Even while studying the six stages of Heinz dilemma : Obedience, Self-interest, Conformity, Law-and-order, Human rights and Universal human ethics, there would be very few who would respond according to stage 5 and 6. Although, we consider crime as a relation to opportunity, rewards and rationalization, if the moral development has not taken place rationalization for participation in any crime would be without any conscious dilemmas. This indicates that employees as such do not need to be coerced into illegality, and the reward of being in a favorable position with the boss would be sufficient to actively participate in illegal activities.

In the book “Moral responsibility of the holocaust- A study of ethics of character” written by David H. Jones, he has analyzed that – “while genocide is obviously immoral how people were able to actively participate in mass slaughter with seemingly a clear conscience.” He has explained the fact how humans escape individual moral responsibility by participating in group consciousness and collective thinking. If the social structure sanctions mass slaughter, the group thinking will become so. He has mentioned less than 10% Germans helped Jews although without coming forward and doing it behind the back of Nazis.

Considering the above case and the psychological studies, are we setting unrealistic expectations from employees to whistle blow and come forward to protect the society. The above studies results show that on an average less than 10% of the human population has moral development to put social needs over self and be altruistic enough to look at the greater good of humanity.

In such a situation what is the possibility of whistle blowing becoming a successful tool for identifying corporate wrong doing? Is this not just a theoretical concept with minimal practical viability? Should we be considering the psychological angle of the law to determine whether it can be effective in the long run?

Please do share your thoughts.

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9 comments on “Whistleblowing – The Psychological Paradox

  1. The main difficulty faced by a whistle blower is going against the collective’s narrative. Being primarily social animals with the additional attribute of sentience, it’s ingrained in our biology to build narratives to make sense of what we experience. Cultures, societies, organizations, businesses and all kinds of human collectives have some common narratives which are the tacitly agreed upon presentation of their collective experience. The whistle blower is the outsider going up against this common narrative.
    What inevitably follows from this, as you yourself write, is that the whistle blowing activity itself is not valued by society at large.
    Seen in this light, the prospect appears bleak for improvement. However, I am of the mind that just because things are the way they are does not mean that that’s the only way they can be. Understanding the scale of the problem should not necessarily be a deterrant. Changing this status quo requires the development of a quorum around the issue, a quorum who’ll work assiduously to elevate the standards. This requires participation by each and every one of us, and in turn, our influencing the people who inhabit our inner most circles of intimacy to do likewise. In this way, a ripple effect would be generated. After all of what value is one’s life if one can’t even influence those closest to us? I believe it’s up to each and every one of us to do our best in this regard, and try to make this world more equitable and just than we found it. Do we have the strength to bear the inevitable cost? We have to first try to even be in a position where such a question would arise. Based on my experience, most people don’t even try.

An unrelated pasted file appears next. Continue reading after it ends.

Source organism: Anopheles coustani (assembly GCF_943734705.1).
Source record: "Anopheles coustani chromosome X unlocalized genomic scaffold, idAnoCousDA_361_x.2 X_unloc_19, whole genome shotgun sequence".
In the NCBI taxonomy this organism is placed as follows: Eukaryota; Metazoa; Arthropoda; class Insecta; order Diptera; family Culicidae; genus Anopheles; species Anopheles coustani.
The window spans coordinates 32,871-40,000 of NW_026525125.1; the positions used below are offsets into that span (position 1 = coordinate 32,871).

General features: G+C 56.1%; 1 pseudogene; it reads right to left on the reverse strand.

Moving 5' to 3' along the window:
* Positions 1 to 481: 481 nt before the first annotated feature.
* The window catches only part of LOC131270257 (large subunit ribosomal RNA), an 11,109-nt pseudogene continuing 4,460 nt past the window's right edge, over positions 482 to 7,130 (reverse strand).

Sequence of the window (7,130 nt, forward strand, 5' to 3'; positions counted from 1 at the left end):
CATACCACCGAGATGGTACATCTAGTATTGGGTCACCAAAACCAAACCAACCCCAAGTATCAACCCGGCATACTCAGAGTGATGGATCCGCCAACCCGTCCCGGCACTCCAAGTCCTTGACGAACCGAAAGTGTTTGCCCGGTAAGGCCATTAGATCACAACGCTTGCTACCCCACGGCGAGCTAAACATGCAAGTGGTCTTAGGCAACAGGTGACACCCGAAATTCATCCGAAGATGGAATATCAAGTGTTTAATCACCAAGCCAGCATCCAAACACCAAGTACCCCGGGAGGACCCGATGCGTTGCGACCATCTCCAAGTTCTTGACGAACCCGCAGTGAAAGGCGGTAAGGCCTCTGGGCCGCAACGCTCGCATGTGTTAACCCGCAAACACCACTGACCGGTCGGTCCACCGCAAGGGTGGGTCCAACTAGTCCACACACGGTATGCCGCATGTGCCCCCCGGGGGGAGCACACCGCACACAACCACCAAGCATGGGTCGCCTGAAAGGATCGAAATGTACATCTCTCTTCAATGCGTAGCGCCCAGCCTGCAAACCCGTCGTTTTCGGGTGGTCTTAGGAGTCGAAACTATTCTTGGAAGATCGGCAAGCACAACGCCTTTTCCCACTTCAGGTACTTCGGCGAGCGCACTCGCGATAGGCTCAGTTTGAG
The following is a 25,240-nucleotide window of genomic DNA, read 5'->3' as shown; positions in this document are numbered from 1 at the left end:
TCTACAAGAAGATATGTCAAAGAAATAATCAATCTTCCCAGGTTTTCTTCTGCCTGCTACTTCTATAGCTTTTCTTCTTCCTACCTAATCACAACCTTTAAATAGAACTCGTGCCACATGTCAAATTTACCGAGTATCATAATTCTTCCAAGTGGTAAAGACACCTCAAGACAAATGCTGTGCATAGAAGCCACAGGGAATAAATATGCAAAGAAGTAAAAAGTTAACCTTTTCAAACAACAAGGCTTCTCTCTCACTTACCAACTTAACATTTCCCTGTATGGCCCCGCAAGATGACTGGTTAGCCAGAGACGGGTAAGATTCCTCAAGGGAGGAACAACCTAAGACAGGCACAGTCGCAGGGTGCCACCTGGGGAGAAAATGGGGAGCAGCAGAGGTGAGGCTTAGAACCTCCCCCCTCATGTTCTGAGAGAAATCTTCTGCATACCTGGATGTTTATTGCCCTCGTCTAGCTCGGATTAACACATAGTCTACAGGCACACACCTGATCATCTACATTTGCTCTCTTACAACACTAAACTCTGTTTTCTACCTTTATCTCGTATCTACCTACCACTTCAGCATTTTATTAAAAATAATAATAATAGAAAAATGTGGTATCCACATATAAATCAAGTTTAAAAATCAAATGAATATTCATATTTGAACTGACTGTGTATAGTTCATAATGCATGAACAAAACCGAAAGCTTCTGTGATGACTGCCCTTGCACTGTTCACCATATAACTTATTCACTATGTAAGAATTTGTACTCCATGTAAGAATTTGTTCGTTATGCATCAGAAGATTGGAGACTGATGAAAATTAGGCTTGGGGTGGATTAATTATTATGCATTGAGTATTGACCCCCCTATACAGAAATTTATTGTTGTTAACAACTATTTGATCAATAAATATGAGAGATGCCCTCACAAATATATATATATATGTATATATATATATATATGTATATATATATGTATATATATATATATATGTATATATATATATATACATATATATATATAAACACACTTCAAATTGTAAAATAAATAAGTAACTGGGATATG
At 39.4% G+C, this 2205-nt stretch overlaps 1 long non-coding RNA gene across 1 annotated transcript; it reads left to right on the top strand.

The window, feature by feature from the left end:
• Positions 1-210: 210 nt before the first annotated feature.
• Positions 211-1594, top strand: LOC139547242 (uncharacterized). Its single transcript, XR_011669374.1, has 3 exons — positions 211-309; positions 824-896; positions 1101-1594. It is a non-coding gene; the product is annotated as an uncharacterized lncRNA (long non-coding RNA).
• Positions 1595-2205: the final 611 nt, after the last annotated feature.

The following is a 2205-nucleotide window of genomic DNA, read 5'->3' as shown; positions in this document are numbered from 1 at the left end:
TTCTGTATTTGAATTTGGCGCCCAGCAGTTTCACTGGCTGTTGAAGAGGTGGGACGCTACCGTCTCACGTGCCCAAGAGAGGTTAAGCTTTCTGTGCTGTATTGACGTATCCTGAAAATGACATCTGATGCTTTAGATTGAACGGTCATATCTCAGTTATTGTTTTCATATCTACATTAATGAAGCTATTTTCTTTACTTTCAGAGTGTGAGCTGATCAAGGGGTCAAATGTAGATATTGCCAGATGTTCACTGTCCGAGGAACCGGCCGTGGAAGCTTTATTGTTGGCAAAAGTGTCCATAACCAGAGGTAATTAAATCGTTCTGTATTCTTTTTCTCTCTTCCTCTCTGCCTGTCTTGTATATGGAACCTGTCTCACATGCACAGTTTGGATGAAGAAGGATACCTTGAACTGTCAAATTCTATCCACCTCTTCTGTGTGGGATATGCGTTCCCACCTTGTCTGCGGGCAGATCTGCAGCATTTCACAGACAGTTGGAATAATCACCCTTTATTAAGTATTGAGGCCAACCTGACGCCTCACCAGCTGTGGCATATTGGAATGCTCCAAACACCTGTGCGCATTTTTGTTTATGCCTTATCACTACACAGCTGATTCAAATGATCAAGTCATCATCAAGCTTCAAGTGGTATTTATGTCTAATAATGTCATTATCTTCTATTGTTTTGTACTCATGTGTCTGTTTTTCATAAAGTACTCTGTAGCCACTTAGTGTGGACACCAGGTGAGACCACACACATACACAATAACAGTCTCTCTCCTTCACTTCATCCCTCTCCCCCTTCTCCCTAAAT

2. Kamala,

    Thank you for sharing your insight. As you have rightly said group thinking and collective conscience makes it difficult for an individual to go against the tide.

    Aristotle said “Evil gets men together”, and evil definitely unites the population to some extent. We need moral development at personal and social level to ensure actions for the greater good of the community get people together.

  3. I agree with your analysis. While we would like to believe that a moral person would report dishonest or illegal activity, employees are not likely to report issues at the risk of their own wellbeing.
    For an effective whistleblower program there should be anonymous reporting channels, allowing employees to report issues without risk.

    • Hi Dave,

      I understand your views on anonymous channels, however the trend is not to investigate anonymous complaints since quite a few are false alarms and the cost of investigation is high. Unfortunately, that is what we are stuggling with and need to change.

      Kind regards,

      Sonia

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  5. Sonia, yes we do not investigate anon complaints in detail but it does undergo a minimum level of scrutiny and if there is some element of substance then investigation is launched. This is how I have been going about for the past 18 years and yes some leads are genuine – though the motive of the tipper varies . regards sandeep

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  7. The Holocaust is an extreme example, because those opposing the nazis in areas where they were in control could expect death. Hoiwever, I agree with your basic argument. A 2007 study by the Institute of Ethics found that 25% of people were aware of some wrongdoing at work, but only half of those were ready to report it — and I think this was based on intentions, not actual performance.
    The psychology of corruption also involves peer and family pressure — ‘…my spouse wants X that I can buy if I act corruptly’, ‘I know my dear uncle owes his success partly to this kind of activity, etc. etc.’.